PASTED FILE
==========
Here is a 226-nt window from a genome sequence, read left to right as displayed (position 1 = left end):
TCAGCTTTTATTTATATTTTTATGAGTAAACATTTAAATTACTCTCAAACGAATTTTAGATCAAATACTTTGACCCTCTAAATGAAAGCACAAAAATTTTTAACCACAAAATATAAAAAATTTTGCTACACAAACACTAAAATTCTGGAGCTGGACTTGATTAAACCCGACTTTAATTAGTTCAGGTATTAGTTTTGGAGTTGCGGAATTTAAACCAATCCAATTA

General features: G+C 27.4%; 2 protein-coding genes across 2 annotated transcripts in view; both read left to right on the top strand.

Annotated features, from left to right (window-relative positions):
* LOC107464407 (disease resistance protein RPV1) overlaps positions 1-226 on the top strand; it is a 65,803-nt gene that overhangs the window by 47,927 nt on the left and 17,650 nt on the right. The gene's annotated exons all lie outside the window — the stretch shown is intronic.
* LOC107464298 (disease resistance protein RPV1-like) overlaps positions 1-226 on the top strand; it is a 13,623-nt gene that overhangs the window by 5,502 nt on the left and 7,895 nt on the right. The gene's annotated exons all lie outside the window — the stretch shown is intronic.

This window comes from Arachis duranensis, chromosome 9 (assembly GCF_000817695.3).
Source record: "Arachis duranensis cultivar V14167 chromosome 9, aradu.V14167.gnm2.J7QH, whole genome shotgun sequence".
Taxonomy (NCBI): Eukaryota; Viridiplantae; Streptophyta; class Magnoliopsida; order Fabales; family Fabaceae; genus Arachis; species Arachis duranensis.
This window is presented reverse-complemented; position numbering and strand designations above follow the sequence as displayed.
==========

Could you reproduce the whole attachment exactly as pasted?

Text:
Here is a 226-nt window from a genome sequence, read left to right as displayed (position 1 = left end):
TCAGCTTTTATTTATATTTTTATGAGTAAACATTTAAATTACTCTCAAACGAATTTTAGATCAAATACTTTGACCCTCTAAATGAAAGCACAAAAATTTTTAACCACAAAATATAAAAAATTTTGCTACACAAACACTAAAATTCTGGAGCTGGACTTGATTAAACCCGACTTTAATTAGTTCAGGTATTAGTTTTGGAGTTGCGGAATTTAAACCAATCCAATTA

General features: G+C 27.4%; 2 protein-coding genes across 2 annotated transcripts in view; both read left to right on the top strand.

Annotated features, from left to right (window-relative positions):
* LOC107464407 (disease resistance protein RPV1) overlaps positions 1-226 on the top strand; it is a 65,803-nt gene that overhangs the window by 47,927 nt on the left and 17,650 nt on the right. The gene's annotated exons all lie outside the window — the stretch shown is intronic.
* LOC107464298 (disease resistance protein RPV1-like) overlaps positions 1-226 on the top strand; it is a 13,623-nt gene that overhangs the window by 5,502 nt on the left and 7,895 nt on the right. The gene's annotated exons all lie outside the window — the stretch shown is intronic.

This window comes from Arachis duranensis, chromosome 9 (assembly GCF_000817695.3).
Source record: "Arachis duranensis cultivar V14167 chromosome 9, aradu.V14167.gnm2.J7QH, whole genome shotgun sequence".
Taxonomy (NCBI): Eukaryota; Viridiplantae; Streptophyta; class Magnoliopsida; order Fabales; family Fabaceae; genus Arachis; species Arachis duranensis.
This window is presented reverse-complemented; position numbering and strand designations above follow the sequence as displayed.